> Mesh group encryption is genuinely end to end. There is never plaintext on the server. The server never has sufficient information to decrypt. Assuming only that the random numbers used to split keys are unguessable, the system is information theroretic secure with respect to the requirement for two keys to be used to decrypt.
> There will always be an endpoint vulnerability in that data has to be decrypted to present it to the user, edit it, etc. But reducing the attack surface from every server and every endpoint in the enterprise to the dozen or so endpoints with a need to know the information is powerful.
> I have not considered the ransomware issue in depth because the solution is pretty obvious - take backups, verify the ability to recover at regular intervals. That said, obvious solutions can be very complex to deploy.
> This is actually one of the very few applications that Blockchain or at least the Haber-Stornetta hash chain could help us with. A DARE container is an append only log with optional Merkle Tree integrity checking. So we can do a continuous backup to a write only storage array behind a very very simple and limited firewall that only allows the backup requests through. If the online system is compromized, we recover from the firewalled, write-only array. 
> Getting to that point in the mesh is likely to take five years. But Microsoft owns GitHub. And Git could at least in theory be extended to provide some of this functionality.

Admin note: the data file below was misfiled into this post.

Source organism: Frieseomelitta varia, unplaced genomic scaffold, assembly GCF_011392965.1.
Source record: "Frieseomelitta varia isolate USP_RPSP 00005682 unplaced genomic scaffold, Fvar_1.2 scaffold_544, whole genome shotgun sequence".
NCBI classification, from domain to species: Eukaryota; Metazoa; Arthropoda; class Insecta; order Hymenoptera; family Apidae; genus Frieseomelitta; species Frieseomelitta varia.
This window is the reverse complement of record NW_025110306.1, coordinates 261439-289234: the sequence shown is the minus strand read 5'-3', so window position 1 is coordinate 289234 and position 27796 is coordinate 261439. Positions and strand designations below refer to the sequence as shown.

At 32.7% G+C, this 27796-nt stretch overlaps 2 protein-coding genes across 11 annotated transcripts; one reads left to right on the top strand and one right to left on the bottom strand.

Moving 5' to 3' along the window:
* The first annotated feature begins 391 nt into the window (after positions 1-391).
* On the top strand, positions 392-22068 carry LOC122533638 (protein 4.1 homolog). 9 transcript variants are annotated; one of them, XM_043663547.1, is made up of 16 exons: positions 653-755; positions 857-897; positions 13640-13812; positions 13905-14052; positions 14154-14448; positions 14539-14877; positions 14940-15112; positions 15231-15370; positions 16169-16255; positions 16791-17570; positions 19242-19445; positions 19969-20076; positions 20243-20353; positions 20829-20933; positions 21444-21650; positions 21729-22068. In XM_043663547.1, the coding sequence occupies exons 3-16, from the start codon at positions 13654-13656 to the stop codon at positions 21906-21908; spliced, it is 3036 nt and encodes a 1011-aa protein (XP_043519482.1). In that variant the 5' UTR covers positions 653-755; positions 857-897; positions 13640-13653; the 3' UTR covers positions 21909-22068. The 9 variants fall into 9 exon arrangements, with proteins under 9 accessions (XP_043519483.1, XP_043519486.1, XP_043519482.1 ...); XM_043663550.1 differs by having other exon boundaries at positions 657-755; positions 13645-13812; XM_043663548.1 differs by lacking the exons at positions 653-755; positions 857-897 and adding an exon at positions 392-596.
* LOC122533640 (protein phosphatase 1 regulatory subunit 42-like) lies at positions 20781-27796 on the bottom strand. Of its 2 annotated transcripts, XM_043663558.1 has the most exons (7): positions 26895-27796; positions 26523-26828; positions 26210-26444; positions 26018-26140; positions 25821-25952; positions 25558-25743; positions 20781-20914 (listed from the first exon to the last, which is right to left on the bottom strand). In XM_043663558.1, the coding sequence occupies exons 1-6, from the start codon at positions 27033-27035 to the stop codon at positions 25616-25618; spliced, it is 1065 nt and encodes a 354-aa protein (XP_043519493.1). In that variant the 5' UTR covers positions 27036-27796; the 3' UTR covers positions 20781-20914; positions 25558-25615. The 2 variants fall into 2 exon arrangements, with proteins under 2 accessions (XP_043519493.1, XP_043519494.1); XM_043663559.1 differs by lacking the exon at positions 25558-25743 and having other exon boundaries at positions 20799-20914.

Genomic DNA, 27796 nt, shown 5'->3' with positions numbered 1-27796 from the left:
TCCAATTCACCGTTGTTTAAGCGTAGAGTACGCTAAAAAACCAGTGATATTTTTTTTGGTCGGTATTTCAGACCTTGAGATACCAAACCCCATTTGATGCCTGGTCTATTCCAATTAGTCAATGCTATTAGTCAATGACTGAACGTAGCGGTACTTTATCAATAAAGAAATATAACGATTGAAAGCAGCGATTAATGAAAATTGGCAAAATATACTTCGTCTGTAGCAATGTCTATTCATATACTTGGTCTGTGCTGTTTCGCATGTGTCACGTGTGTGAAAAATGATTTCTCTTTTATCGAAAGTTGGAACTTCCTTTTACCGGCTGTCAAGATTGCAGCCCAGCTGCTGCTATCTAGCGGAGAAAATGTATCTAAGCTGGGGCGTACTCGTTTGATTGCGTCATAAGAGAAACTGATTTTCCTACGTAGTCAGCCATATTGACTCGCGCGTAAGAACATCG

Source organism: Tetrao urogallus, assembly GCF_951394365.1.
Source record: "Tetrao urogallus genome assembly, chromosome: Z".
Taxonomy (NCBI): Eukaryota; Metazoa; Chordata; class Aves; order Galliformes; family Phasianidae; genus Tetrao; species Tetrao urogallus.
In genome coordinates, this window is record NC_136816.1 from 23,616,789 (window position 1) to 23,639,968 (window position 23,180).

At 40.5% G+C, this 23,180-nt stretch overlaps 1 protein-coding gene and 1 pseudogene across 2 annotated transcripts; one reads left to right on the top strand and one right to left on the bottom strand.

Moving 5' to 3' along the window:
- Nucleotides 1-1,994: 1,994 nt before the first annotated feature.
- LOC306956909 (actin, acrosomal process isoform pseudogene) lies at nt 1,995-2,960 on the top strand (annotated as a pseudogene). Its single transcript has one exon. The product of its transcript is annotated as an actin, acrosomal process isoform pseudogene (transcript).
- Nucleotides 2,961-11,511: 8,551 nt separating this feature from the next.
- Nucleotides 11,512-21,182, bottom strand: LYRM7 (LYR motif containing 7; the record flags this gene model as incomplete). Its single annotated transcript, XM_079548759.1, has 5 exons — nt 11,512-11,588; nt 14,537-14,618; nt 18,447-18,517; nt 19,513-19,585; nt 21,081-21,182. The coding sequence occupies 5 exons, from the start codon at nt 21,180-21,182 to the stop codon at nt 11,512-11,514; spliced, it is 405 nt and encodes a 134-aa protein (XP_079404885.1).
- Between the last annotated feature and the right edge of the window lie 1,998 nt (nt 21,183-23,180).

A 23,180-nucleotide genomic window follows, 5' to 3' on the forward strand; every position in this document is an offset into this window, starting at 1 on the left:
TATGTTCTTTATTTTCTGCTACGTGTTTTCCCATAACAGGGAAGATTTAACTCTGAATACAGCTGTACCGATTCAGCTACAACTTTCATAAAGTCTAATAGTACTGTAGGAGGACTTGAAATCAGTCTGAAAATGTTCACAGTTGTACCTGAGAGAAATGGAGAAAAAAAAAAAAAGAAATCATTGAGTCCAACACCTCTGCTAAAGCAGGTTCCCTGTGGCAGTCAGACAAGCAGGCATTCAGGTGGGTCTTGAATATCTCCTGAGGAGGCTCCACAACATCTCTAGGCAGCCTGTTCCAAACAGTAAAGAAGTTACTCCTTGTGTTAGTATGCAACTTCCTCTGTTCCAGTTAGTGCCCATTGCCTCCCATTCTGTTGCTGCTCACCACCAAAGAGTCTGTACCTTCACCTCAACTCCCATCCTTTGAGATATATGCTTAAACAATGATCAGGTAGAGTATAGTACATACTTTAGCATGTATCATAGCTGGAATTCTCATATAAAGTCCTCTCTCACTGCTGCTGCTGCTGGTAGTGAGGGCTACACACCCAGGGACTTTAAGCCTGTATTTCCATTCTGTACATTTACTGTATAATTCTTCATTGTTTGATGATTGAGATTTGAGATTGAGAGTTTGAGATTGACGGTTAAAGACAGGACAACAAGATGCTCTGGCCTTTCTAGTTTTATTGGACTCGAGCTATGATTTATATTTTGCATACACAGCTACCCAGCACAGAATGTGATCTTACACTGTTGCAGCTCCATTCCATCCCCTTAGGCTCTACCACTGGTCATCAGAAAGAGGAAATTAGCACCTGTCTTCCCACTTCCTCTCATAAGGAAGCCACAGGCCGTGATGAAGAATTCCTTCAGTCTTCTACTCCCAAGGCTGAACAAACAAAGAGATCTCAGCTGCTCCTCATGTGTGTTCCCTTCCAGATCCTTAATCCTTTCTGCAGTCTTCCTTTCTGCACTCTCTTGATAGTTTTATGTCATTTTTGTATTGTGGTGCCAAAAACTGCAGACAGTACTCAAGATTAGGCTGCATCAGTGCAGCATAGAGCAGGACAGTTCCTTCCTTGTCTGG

> Alternatively, bring down the BitCoin infrastructure by auditing Tether and the payment infrastrastructure that makes ransomware profitable would be gone.
> On Fri, Jul 12, 2019 at 12:05 PM Bret Jordan < <>> wrote:
> Unfortunately I think you are misunderstanding the attack surface how attacks can work and wrongfully assume how threat actors and intrusions sets operate.  It is not always about exfiltrating your super secret “recipe" as you call it.  So database encryption will not always help you, nor will putting your database on a block chain. Yes, it can reduce the attack surface or exposure of your data under legitimate use. But once the server is compromised, the attacker can simply pull decrypted information from memory. Or can continue to move laterally through the organization and pull the data of endpoints that do have access to the data.  Further, the threat actor may not be interested in exfiltrating the data at all.  But may simply be interested in using your “1980s” crypto as you call it to encrypt your database with their own key.  This attack is commonly called Ransomware. 
> The key point is that you can not patch your way into security.  This is a common misunderstand that many people have outside of operational security.  End points are always weak and highly vulnerable to attack.  It does not matter if they are end user devices, servers, IoT devices, or components soldered in to SCADA systems.
> I would encourage you to look at the MITRE ATT&CK framework to better understand how these attacks work and how threat actors can disrupt, exfiltrate, and destroy a company. 
> We have to realize that the security model has changed since some of these documents were written. Yes, pervasive monitoring of users on the internet is a problem, but it is only 1 piece of a large pie of problems.  We in the IETF need to communicate better with operational security, so that we can design solutions that hollistically help improve security and not make one part better at the huge expense of everything else.